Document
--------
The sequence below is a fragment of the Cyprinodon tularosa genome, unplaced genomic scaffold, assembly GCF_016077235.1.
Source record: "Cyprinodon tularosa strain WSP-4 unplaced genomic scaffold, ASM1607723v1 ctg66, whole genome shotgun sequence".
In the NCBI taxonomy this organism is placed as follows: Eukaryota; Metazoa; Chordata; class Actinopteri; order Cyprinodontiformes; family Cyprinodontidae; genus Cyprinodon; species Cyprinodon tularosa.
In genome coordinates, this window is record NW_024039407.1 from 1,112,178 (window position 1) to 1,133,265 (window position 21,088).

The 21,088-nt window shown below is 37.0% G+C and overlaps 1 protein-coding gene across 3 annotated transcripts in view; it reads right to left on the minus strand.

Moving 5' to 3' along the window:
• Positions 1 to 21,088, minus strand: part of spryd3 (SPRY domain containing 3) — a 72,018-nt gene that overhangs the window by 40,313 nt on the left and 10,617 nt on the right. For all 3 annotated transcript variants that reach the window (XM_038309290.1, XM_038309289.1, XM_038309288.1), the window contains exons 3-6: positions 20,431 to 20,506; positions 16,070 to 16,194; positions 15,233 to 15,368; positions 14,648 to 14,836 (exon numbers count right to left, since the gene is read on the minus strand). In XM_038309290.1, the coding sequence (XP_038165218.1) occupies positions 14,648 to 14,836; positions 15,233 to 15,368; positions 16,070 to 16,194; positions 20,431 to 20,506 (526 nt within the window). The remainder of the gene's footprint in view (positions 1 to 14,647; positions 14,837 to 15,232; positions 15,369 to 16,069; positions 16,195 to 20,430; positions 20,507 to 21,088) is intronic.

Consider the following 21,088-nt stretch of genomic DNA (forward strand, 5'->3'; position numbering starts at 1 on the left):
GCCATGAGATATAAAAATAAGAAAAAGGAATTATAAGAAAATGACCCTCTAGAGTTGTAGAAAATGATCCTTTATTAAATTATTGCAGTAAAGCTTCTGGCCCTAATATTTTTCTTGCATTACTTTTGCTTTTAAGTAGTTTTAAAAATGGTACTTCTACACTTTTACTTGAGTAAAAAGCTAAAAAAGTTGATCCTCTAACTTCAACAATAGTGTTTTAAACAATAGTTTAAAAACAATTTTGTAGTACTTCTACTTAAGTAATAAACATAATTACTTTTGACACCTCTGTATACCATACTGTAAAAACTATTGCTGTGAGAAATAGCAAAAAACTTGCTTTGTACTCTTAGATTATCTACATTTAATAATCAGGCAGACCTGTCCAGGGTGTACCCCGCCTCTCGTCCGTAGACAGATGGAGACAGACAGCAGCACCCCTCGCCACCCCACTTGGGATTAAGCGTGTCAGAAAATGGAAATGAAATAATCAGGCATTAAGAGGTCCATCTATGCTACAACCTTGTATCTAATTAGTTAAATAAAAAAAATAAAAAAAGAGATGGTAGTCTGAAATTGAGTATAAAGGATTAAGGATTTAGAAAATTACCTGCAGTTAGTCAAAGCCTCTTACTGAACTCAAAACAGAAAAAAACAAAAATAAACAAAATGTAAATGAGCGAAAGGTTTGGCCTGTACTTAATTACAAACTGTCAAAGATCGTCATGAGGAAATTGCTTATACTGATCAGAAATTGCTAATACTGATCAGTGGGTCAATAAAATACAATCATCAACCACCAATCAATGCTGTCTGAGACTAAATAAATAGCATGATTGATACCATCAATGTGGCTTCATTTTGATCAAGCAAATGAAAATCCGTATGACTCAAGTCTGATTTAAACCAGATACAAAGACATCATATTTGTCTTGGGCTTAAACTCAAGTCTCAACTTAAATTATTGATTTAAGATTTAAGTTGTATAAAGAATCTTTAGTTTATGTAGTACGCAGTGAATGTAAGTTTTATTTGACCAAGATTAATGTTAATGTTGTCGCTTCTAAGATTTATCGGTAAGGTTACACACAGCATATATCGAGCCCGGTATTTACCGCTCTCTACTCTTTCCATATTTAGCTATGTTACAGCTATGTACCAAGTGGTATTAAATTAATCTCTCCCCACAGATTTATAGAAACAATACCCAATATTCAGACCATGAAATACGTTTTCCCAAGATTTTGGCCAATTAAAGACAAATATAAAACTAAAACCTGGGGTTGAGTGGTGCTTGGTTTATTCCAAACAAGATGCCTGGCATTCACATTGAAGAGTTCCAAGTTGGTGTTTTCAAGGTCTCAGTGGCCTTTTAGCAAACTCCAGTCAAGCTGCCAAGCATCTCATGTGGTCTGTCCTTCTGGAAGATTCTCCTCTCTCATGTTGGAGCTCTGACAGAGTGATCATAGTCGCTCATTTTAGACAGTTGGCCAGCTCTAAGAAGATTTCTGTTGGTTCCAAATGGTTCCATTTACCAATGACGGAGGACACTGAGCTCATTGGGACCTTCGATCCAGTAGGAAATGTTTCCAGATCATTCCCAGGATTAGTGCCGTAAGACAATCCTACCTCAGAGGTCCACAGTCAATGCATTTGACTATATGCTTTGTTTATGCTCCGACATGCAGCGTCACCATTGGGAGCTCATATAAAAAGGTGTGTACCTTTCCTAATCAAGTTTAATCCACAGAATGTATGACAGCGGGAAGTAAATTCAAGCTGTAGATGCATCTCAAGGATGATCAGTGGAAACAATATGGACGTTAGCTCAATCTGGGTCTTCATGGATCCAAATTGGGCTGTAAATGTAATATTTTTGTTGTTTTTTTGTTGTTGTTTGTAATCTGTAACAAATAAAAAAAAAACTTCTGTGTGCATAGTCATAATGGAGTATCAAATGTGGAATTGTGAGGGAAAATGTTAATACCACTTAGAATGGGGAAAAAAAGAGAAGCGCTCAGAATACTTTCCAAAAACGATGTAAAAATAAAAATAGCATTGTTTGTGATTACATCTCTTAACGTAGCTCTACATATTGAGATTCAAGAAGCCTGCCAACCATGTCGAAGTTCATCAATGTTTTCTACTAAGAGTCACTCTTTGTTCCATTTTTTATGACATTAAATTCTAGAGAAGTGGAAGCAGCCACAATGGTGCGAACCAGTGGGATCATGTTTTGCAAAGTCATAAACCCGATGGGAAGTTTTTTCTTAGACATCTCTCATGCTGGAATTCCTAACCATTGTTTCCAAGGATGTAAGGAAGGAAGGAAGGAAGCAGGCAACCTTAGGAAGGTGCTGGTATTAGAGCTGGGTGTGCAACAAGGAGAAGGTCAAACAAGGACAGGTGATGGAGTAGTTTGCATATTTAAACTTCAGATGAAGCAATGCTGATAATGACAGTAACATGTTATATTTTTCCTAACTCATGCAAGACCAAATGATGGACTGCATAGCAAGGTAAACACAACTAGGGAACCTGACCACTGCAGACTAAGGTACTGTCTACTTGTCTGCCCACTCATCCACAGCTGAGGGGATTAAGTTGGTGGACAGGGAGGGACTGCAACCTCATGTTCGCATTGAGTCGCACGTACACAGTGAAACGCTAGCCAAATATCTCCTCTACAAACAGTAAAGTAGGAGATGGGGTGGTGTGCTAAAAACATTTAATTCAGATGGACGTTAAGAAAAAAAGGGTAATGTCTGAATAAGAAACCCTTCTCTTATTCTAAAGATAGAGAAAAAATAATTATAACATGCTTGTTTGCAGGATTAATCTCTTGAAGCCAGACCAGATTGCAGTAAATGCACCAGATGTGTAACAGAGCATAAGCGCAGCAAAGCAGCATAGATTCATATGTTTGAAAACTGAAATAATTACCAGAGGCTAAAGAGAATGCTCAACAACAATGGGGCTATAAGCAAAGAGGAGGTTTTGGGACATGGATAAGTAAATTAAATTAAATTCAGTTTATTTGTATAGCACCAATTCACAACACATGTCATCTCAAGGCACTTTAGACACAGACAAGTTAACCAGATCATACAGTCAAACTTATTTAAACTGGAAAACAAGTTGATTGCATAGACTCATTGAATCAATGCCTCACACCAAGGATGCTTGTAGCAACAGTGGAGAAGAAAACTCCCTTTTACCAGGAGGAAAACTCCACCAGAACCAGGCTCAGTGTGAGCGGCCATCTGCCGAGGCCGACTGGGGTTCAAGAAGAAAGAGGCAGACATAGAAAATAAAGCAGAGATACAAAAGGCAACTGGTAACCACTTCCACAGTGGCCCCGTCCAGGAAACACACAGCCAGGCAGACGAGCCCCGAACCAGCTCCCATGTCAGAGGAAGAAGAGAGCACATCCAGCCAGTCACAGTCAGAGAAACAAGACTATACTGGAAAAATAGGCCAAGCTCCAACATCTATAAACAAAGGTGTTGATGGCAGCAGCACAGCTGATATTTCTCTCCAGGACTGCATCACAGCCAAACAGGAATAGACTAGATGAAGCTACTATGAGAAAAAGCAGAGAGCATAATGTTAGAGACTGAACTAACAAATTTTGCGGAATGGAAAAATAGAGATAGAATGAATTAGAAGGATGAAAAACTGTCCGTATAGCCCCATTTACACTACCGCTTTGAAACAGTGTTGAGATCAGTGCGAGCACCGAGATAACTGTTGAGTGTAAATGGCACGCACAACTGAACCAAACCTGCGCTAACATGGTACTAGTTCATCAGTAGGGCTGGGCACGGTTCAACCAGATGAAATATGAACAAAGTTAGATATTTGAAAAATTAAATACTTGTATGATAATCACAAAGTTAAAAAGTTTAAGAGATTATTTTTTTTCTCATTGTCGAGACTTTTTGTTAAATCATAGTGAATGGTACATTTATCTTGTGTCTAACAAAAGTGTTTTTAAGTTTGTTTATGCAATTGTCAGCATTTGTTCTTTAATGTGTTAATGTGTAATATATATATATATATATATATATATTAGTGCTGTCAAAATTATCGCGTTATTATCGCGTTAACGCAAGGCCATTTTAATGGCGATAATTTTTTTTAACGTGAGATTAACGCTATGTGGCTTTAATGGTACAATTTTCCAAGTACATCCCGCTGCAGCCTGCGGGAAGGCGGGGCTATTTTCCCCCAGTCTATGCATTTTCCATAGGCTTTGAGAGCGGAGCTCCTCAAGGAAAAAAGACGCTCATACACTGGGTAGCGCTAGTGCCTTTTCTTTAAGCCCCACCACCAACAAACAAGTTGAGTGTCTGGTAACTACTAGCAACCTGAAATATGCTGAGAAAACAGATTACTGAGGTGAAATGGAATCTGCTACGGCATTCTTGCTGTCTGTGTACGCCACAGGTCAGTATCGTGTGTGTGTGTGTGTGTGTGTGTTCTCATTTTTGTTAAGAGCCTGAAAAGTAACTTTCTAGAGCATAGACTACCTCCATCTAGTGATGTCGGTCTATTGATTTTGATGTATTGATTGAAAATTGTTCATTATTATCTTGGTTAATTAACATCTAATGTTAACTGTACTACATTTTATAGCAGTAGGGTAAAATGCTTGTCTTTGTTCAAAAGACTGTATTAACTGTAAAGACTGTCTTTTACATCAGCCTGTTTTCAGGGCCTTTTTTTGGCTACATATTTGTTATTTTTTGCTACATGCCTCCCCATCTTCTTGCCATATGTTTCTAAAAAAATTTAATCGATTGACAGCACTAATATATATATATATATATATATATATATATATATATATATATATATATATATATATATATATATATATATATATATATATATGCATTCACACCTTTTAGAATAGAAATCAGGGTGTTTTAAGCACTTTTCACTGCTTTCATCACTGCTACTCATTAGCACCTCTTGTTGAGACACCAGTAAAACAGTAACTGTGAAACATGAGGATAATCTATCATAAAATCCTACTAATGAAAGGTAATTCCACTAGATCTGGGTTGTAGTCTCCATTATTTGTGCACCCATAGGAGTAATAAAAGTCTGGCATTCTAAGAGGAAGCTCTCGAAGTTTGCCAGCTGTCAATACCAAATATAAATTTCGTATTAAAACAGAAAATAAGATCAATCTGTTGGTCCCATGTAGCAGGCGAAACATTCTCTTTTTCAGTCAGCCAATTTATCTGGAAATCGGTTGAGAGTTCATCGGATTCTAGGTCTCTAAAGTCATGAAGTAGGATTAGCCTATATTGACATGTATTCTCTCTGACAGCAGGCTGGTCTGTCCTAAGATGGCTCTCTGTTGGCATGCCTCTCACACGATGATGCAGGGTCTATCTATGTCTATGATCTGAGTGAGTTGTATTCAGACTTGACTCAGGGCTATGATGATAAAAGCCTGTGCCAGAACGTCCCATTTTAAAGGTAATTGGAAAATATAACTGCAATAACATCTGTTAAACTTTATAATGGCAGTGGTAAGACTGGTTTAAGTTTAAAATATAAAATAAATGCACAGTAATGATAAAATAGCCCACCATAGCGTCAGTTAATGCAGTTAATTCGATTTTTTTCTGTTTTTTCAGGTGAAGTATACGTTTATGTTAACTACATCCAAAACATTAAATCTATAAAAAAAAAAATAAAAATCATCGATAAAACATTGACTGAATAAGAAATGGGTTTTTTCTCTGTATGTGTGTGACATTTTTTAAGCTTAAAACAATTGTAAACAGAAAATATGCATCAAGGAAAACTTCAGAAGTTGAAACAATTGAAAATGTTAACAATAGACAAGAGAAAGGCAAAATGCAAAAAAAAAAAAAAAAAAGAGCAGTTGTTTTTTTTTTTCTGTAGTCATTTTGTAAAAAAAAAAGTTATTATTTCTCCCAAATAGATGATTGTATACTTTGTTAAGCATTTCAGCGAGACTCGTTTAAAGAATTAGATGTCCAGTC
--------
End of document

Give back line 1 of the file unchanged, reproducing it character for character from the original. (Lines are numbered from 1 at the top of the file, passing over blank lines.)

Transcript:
The sequence below is a fragment of the Cyprinodon tularosa genome, unplaced genomic scaffold, assembly GCF_016077235.1.